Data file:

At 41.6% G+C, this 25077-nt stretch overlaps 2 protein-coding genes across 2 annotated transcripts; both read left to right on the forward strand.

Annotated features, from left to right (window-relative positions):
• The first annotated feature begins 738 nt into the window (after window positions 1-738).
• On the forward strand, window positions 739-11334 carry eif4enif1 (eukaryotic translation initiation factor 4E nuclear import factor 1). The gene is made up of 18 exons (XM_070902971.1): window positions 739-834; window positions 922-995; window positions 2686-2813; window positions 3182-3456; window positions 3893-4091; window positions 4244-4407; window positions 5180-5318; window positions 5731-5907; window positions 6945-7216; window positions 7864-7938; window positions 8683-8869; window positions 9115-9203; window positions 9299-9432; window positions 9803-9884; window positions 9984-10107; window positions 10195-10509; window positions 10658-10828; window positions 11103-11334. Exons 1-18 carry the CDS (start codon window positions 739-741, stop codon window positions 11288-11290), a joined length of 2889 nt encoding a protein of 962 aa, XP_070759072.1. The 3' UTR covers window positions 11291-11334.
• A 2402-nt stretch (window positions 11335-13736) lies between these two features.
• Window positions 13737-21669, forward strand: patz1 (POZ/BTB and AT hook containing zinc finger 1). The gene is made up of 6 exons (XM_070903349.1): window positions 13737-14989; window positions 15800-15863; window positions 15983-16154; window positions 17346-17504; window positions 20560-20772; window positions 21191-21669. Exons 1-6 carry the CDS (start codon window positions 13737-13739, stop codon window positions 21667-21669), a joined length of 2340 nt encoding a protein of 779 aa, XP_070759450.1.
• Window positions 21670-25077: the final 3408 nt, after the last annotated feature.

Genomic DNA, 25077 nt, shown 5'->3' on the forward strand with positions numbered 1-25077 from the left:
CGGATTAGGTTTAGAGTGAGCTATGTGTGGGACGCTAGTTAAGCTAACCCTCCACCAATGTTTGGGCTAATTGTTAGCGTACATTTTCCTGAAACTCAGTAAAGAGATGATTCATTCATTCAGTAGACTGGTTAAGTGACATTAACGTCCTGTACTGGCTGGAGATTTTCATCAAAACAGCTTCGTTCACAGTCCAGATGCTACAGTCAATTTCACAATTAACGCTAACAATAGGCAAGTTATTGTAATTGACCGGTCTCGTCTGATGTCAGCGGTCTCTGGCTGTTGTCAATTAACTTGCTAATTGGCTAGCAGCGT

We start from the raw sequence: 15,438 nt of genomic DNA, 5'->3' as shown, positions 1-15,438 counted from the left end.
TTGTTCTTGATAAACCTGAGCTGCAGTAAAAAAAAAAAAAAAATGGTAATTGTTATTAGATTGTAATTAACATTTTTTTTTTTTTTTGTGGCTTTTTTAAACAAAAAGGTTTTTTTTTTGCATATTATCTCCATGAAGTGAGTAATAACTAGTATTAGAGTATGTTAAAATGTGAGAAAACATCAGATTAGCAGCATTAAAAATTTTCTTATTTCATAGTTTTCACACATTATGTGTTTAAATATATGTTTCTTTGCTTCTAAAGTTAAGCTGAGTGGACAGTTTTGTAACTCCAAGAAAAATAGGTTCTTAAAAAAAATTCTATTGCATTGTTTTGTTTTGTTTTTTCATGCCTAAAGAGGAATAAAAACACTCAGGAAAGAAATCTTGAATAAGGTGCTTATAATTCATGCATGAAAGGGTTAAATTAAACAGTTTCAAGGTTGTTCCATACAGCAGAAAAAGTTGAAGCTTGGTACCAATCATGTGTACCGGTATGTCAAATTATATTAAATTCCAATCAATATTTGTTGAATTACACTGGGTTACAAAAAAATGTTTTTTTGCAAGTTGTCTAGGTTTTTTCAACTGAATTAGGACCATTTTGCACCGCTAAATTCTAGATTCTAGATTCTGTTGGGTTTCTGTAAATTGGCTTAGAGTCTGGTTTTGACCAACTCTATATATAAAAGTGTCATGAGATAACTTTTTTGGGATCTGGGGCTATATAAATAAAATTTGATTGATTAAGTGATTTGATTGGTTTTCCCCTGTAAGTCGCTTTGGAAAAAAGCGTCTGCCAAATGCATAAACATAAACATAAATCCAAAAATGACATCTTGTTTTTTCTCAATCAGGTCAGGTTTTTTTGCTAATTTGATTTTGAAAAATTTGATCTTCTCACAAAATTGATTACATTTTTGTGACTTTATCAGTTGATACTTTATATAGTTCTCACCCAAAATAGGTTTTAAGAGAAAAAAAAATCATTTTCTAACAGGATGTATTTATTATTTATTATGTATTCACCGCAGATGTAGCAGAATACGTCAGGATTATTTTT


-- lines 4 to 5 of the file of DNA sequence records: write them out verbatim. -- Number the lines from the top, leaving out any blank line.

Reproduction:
• On the forward strand, window positions 739-11334 carry eif4enif1 (eukaryotic translation initiation factor 4E nuclear import factor 1). The gene is made up of 18 exons (XM_070902971.1): window positions 739-834; window positions 922-995; window positions 2686-2813; window positions 3182-3456; window positions 3893-4091; window positions 4244-4407; window positions 5180-5318; window positions 5731-5907; window positions 6945-7216; window positions 7864-7938; window positions 8683-8869; window positions 9115-9203; window positions 9299-9432; window positions 9803-9884; window positions 9984-10107; window positions 10195-10509; window positions 10658-10828; window positions 11103-11334. Exons 1-18 carry the CDS (start codon window positions 739-741, stop codon window positions 11288-11290), a joined length of 2889 nt encoding a protein of 962 aa, XP_070759072.1. The 3' UTR covers window positions 11291-11334.
• A 2402-nt stretch (window positions 11335-13736) lies between these two features.